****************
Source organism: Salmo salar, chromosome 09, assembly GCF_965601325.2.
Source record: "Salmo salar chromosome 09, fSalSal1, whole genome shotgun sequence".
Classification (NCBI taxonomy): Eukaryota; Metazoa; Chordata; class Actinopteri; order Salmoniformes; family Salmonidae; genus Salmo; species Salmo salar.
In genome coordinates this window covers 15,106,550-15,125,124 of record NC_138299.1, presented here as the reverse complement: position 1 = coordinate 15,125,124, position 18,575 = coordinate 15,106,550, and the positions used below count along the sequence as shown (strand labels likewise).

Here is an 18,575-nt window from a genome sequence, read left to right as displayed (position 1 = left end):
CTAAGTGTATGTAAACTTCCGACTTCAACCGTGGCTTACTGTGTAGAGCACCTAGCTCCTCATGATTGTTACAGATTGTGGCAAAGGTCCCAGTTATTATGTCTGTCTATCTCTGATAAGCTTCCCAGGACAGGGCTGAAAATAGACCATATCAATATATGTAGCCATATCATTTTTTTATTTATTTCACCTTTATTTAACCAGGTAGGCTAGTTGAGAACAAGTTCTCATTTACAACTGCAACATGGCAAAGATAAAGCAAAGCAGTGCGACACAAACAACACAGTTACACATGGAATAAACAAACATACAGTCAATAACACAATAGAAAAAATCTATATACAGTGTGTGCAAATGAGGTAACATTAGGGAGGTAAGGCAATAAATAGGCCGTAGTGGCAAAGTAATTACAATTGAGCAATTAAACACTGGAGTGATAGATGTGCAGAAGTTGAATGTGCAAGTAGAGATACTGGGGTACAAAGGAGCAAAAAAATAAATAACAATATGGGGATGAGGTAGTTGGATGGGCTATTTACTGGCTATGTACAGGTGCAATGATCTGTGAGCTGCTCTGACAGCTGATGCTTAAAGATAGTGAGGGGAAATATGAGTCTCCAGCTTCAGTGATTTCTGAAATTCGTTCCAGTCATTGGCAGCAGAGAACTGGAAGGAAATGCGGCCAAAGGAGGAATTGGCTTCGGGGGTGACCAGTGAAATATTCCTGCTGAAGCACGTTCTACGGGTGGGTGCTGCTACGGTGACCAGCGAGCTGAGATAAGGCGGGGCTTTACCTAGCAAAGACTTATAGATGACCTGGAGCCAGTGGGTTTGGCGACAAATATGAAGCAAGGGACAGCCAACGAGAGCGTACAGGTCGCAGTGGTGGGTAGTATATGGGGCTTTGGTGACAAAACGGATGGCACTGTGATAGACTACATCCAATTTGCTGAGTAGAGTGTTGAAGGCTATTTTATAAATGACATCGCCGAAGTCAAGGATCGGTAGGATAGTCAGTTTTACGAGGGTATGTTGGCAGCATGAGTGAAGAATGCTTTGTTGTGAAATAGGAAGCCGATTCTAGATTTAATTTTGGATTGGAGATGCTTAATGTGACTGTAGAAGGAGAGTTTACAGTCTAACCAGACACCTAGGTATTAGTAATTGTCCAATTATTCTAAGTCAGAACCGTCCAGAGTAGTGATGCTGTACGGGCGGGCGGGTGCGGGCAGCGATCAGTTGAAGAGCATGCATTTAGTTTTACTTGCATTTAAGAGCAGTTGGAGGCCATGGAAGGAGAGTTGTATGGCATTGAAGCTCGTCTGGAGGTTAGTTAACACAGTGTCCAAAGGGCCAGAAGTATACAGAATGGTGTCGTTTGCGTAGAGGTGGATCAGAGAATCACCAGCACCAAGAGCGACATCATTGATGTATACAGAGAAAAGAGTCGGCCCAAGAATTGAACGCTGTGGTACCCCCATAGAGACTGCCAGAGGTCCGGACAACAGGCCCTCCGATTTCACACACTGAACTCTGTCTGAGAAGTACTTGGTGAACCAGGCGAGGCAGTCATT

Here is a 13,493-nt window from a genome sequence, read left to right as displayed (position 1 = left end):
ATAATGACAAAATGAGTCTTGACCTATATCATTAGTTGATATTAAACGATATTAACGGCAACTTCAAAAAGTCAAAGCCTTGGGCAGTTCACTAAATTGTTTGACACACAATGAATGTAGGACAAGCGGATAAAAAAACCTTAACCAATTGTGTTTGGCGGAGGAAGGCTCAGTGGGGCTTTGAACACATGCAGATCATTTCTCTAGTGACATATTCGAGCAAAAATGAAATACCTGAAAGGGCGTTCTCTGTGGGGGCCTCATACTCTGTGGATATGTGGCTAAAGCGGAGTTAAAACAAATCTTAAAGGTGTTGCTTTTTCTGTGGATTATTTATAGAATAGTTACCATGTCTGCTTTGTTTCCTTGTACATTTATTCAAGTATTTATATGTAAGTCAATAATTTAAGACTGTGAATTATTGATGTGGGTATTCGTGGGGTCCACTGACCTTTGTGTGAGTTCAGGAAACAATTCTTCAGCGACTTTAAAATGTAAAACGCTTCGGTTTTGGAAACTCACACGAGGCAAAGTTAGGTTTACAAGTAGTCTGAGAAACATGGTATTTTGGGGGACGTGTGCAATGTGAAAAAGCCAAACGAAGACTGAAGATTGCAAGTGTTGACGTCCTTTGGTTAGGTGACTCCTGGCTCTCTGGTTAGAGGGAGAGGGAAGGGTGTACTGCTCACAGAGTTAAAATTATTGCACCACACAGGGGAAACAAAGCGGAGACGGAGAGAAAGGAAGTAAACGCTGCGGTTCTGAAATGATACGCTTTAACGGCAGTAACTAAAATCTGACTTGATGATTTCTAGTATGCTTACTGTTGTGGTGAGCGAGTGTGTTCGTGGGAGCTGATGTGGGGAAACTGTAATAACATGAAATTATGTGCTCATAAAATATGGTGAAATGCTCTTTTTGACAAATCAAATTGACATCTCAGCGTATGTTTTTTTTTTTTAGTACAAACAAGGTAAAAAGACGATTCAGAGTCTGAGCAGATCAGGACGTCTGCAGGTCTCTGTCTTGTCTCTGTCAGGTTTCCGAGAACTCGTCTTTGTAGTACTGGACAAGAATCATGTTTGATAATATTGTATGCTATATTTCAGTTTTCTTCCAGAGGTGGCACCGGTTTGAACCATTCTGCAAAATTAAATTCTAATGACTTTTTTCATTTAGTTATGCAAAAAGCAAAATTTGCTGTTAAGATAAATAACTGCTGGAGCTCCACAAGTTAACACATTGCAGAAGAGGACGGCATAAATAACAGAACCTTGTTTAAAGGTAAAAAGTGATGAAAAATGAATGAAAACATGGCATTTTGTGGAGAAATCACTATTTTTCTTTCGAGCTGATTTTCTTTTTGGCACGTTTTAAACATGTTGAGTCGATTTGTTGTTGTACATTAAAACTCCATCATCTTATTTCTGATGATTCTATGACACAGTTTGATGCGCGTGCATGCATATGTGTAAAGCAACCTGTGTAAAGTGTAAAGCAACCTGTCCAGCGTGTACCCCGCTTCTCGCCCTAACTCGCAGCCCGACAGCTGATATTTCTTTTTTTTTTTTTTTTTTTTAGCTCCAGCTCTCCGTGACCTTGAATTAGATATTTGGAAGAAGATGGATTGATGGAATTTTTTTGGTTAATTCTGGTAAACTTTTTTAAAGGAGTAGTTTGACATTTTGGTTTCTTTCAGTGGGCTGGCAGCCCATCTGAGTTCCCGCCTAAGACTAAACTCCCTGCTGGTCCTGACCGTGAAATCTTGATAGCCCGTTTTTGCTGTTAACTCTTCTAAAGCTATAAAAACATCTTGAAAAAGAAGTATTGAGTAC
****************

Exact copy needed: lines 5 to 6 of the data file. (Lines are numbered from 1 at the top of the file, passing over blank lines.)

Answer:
Here is an 18,575-nt window from a genome sequence, read left to right as displayed (position 1 = left end):
CTAAGTGTATGTAAACTTCCGACTTCAACCGTGGCTTACTGTGTAGAGCACCTAGCTCCTCATGATTGTTACAGATTGTGGCAAAGGTCCCAGTTATTATGTCTGTCTATCTCTGATAAGCTTCCCAGGACAGGGCTGAAAATAGACCATATCAATATATGTAGCCATATCATTTTTTTATTTATTTCACCTTTATTTAACCAGGTAGGCTAGTTGAGAACAAGTTCTCATTTACAACTGCAACATGGCAAAGATAAAGCAAAGCAGTGCGACACAAACAACACAGTTACACATGGAATAAACAAACATACAGTCAATAACACAATAGAAAAAATCTATATACAGTGTGTGCAAATGAGGTAACATTAGGGAGGTAAGGCAATAAATAGGCCGTAGTGGCAAAGTAATTACAATTGAGCAATTAAACACTGGAGTGATAGATGTGCAGAAGTTGAATGTGCAAGTAGAGATACTGGGGTACAAAGGAGCAAAAAAATAAATAACAATATGGGGATGAGGTAGTTGGATGGGCTATTTACTGGCTATGTACAGGTGCAATGATCTGTGAGCTGCTCTGACAGCTGATGCTTAAAGATAGTGAGGGGAAATATGAGTCTCCAGCTTCAGTGATTTCTGAAATTCGTTCCAGTCATTGGCAGCAGAGAACTGGAAGGAAATGCGGCCAAAGGAGGAATTGGCTTCGGGGGTGACCAGTGAAATATTCCTGCTGAAGCACGTTCTACGGGTGGGTGCTGCTACGGTGACCAGCGAGCTGAGATAAGGCGGGGCTTTACCTAGCAAAGACTTATAGATGACCTGGAGCCAGTGGGTTTGGCGACAAATATGAAGCAAGGGACAGCCAACGAGAGCGTACAGGTCGCAGTGGTGGGTAGTATATGGGGCTTTGGTGACAAAACGGATGGCACTGTGATAGACTACATCCAATTTGCTGAGTAGAGTGTTGAAGGCTATTTTATAAATGACATCGCCGAAGTCAAGGATCGGTAGGATAGTCAGTTTTACGAGGGTATGTTGGCAGCATGAGTGAAGAATGCTTTGTTGTGAAATAGGAAGCCGATTCTAGATTTAATTTTGGATTGGAGATGCTTAATGTGACTGTAGAAGGAGAGTTTACAGTCTAACCAGACACCTAGGTATTAGTAATTGTCCAATTATTCTAAGTCAGAACCGTCCAGAGTAGTGATGCTGTACGGGCGGGCGGGTGCGGGCAGCGATCAGTTGAAGAGCATGCATTTAGTTTTACTTGCATTTAAGAGCAGTTGGAGGCCATGGAAGGAGAGTTGTATGGCATTGAAGCTCGTCTGGAGGTTAGTTAACACAGTGTCCAAAGGGCCAGAAGTATACAGAATGGTGTCGTTTGCGTAGAGGTGGATCAGAGAATCACCAGCACCAAGAGCGACATCATTGATGTATACAGAGAAAAGAGTCGGCCCAAGAATTGAACGCTGTGGTACCCCCATAGAGACTGCCAGAGGTCCGGACAACAGGCCCTCCGATTTCACACACTGAACTCTGTCTGAGAAGTACTTGGTGAACCAGGCGAGGCAGTCATT